Well, we can have related problems on the other side of the ocean, too. A Chinese middle school student came to US for schooling. His uncle asked if Wei Wei was a good name for him to keep in the US. Ah, we cut it back to Wei. The young man already had enough to deal with.
    Welcome back! Your fans missed you.

  3. tantalus2013 says:

    Thank you for the edutainment, more stuff I didn’t know about presented in an interesting and amusing blog.

  4. herschelian says:

    Thanks for your comment tantalus2013 – I hope you never suffer Blogger’s block!

  5. camparigirl says:

    My oncologist, who came here from China 20 years ago, goes by Jenny. I asked her what her real name was and I have to admit I already forgot it, it was so long and foreign sounding. We should make more of an effort. I wouldn’t dream of changing my name if I moved to China or Pakistan!

  6. Oh yeah the dear English names in China. I wonder what weird name I have seen/ heard thus far. I will never forget that one guy working at KFC named “Wendy”…

  7. Behind the Story says:

    I’ve always thought that the reason Chinese have no problem having both a Chinese name and an English name is that Chinese have a tradition of having more than one Chinese name. My husband and his siblings, for example, all had names they used when they were children and other, more adult names that they used when they were older, and those names had no relation to their youthful names. I don’t know how common that custom is in modern China, but it may have got the ball rolling.

    • herschelian says:

      You are absolutely right that most Chinese have two Chinese names, one for childhood and one for adulthood. In fact I have been to two ‘One month since birth’ celebrations and at both of them the parents announced what – after much thought and consultation – the ‘proper’ name of the child would be, and at the same time announced what the baby/child would be called. Often a diminutive such as Xiao Li or Xiao xiao is chosen.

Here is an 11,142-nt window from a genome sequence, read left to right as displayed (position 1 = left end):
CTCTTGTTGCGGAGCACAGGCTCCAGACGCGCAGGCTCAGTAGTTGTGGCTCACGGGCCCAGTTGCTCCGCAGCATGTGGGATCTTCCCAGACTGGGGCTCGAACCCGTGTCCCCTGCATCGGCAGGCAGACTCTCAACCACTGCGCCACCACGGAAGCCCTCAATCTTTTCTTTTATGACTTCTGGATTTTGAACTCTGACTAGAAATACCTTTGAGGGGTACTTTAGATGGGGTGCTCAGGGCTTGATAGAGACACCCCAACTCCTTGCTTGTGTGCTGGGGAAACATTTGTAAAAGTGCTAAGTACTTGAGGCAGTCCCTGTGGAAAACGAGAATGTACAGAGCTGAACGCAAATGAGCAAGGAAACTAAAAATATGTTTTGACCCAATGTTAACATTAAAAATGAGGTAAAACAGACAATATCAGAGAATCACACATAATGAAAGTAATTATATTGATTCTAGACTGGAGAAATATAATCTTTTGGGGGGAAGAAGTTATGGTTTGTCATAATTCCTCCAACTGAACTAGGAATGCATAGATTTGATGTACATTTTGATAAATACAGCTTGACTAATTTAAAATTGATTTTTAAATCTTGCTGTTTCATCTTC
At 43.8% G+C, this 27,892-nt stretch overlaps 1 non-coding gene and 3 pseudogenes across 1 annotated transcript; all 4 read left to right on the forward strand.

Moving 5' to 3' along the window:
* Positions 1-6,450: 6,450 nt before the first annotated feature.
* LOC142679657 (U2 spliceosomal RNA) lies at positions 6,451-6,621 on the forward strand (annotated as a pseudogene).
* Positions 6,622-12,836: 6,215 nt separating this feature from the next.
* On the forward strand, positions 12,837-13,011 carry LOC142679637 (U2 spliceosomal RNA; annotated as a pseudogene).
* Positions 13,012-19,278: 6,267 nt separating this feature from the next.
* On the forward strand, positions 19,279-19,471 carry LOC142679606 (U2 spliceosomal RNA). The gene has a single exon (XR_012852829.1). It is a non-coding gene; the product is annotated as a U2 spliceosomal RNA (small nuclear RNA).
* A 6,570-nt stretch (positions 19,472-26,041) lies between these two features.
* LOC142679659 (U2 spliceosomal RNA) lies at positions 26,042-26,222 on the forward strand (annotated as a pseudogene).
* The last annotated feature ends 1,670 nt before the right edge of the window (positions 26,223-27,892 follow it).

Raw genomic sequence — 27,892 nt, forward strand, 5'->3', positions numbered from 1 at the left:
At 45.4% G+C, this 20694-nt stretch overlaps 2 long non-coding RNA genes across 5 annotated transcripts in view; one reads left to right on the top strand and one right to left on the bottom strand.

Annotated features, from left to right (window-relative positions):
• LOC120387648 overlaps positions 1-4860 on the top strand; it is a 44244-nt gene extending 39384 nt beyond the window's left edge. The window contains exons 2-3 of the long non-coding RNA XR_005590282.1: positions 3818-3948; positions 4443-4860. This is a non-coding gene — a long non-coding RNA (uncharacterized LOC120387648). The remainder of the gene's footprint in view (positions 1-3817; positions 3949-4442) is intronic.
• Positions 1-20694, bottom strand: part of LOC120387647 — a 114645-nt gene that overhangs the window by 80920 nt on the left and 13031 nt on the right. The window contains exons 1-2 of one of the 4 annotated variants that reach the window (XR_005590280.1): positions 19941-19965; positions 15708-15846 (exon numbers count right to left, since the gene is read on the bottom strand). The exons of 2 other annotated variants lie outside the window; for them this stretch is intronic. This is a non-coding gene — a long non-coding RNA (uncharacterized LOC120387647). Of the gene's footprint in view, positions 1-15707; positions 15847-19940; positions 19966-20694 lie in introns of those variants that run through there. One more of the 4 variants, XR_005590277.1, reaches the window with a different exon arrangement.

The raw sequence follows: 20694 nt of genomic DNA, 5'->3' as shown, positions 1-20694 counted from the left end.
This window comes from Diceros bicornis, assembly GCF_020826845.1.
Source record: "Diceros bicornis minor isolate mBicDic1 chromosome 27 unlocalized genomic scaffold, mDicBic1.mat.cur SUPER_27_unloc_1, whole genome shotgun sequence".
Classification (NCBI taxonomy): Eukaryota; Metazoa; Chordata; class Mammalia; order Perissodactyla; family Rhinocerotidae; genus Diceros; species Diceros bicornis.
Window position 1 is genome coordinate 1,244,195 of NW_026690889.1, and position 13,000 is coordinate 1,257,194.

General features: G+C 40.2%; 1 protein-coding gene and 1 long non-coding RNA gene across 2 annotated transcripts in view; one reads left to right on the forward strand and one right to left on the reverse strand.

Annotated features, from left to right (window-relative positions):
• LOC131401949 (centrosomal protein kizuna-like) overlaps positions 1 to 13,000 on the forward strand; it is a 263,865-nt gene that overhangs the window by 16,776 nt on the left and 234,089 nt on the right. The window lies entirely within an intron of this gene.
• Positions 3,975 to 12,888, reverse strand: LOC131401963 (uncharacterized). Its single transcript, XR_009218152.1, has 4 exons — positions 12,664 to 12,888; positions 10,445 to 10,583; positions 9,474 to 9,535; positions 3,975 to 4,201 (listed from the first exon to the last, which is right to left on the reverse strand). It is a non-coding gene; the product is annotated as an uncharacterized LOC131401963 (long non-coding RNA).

But when I asked about the use of an English name, I was consistently told that was because westerners couldn’t remember/pronounce their Chinese names – and also that it was better for career and business reasons to have an English name.

      • Behind the Story says:

        As you said above, Japanese (and Indian and Sri Lankan, etc.) names can also be hard for us to pronounce. For some reason, though, the Chinese don’t hold onto their names as tightly as some other national groups. As you said, they’re also practical enough to care if they have a name that helps their business interests. My husband’s childhood name was Ah Chiu, “Ah” plus the Hokkien pronunciation of the second syllable of Fuzhou, where he was conceived. His older sister was Ah Bee from “baby” in English.

  8. herschelian says:

    I think your analysis is right, the Chinese are practical when it comes to things like this! I can think of a few English folk with ‘unfortunate’ surnames, who might well profit from changing them by deed poll.

  9. Bea dM says:

    How very bizarre! I’m still laughing at Lolita in the financial sector 🙂 If it’s such a big market, there may still be room for you too…

  10. Steven Kirk says:

    Another potential pitfall for Chinese parents wishing to name their child is that they may not be aware of the fact that English names become fashionable and unfashionable. For example, I don’t know any Mauds, Ermintrudes, Arthurs or Isambards, never mind Kylies or Taylors. Class too, can be conveyed in a name: Olivers tend to huddle together in the upper echelons of society. It must be an absolute minefield for anyone who hasn’t grown up in a native English-speaking environment.

    • herschelian says:

      You are absolutely right – certainly in the UK names go in and out of fashion. But it is swings and roundabouts – my daughter’s generation are starting to use some very (to my mind) old-fashioned names – I know of 3 little Arthurs, two Elsies, one Doris and no less than four Wilfreds!!!!! Wilfred, heavens above! What my snobbish mother used to call ‘maid’s names’ are also in vogue – Ruby, Rose, Lily etc. Its a minefield.

  11. Steven Kirk says:

    Of course, it also works the other way round. A student of ours, when he first arrived in China, adopted a name that literally meant ‘immediately successful’, without realizing that the Chinese version had unfortunate connotations.